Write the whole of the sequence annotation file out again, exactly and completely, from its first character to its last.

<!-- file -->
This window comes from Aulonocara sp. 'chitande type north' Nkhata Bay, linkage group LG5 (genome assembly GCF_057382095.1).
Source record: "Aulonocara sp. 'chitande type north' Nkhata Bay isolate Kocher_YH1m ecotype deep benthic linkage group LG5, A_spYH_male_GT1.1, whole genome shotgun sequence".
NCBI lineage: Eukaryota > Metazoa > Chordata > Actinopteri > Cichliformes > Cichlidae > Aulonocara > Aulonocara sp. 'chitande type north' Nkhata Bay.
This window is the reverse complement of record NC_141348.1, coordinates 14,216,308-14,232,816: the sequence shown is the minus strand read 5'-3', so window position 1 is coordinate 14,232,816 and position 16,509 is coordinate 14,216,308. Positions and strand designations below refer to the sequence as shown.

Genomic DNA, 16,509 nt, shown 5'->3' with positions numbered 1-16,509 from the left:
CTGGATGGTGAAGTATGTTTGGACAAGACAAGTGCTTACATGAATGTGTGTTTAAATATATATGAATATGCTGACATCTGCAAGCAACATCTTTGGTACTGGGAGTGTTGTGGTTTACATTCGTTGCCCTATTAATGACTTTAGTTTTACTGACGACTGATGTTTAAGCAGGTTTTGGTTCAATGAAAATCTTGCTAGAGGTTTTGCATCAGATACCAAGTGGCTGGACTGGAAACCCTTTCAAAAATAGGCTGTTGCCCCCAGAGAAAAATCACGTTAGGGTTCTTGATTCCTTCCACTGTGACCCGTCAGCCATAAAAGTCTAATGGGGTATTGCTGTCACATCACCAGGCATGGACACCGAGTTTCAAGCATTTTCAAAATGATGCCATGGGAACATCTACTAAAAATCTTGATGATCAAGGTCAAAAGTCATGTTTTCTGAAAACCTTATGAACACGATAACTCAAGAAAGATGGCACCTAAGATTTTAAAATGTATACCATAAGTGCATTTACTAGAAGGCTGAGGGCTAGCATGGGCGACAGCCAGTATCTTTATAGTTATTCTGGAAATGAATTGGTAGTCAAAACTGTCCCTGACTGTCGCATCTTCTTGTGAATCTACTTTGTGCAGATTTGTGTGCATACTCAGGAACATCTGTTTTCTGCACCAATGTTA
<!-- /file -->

This window comes from Aulonocara sp. 'chitande type north' Nkhata Bay, linkage group LG5 (genome assembly GCF_057382095.1).
Source record: "Aulonocara sp. 'chitande type north' Nkhata Bay isolate Kocher_YH1m ecotype deep benthic linkage group LG5, A_spYH_male_GT1.1, whole genome shotgun sequence".
NCBI lineage: Eukaryota > Metazoa > Chordata > Actinopteri > Cichliformes > Cichlidae > Aulonocara > Aulonocara sp. 'chitande type north' Nkhata Bay.
This window is the reverse complement of record NC_141348.1, coordinates 14,216,308-14,232,816: the sequence shown is the minus strand read 5'-3', so window position 1 is coordinate 14,232,816 and position 16,509 is coordinate 14,216,308. Positions and strand designations below refer to the sequence as shown.

Genomic DNA, 16,509 nt, shown 5'->3' with positions numbered 1-16,509 from the left:
CTGGATGGTGAAGTATGTTTGGACAAGACAAGTGCTTACATGAATGTGTGTTTAAATATATATGAATATGCTGACATCTGCAAGCAACATCTTTGGTACTGGGAGTGTTGTGGTTTACATTCGTTGCCCTATTAATGACTTTAGTTTTACTGACGACTGATGTTTAAGCAGGTTTTGGTTCAATGAAAATCTTGCTAGAGGTTTTGCATCAGATACCAAGTGGCTGGACTGGAAACCCTTTCAAAAATAGGCTGTTGCCCCCAGAGAAAAATCACGTTAGGGTTCTTGATTCCTTCCACTGTGACCCGTCAGCCATAAAAGTCTAATGGGGTATTGCTGTCACATCACCAGGCATGGACACCGAGTTTCAAGCATTTTCAAAATGATGCCATGGGAACATCTACTAAAAATCTTGATGATCAAGGTCAAAAGTCATGTTTTCTGAAAACCTTATGAACACGATAACTCAAGAAAGATGGCACCTAAGATTTTAAAATGTATACCATAAGTGCATTTACTAGAAGGCTGAGGGCTAGCATGGGCGACAGCCAGTATCTTTATAGTTATTCTGGAAATGAATTGGTAGTCAAAACTGTCCCTGACTGTCGCATCTTCTTGTGAATCTACTTTGTGCAGATTTGTGTGCATACTCAGGAACATCTGTTTTCTGCACCAATGTTA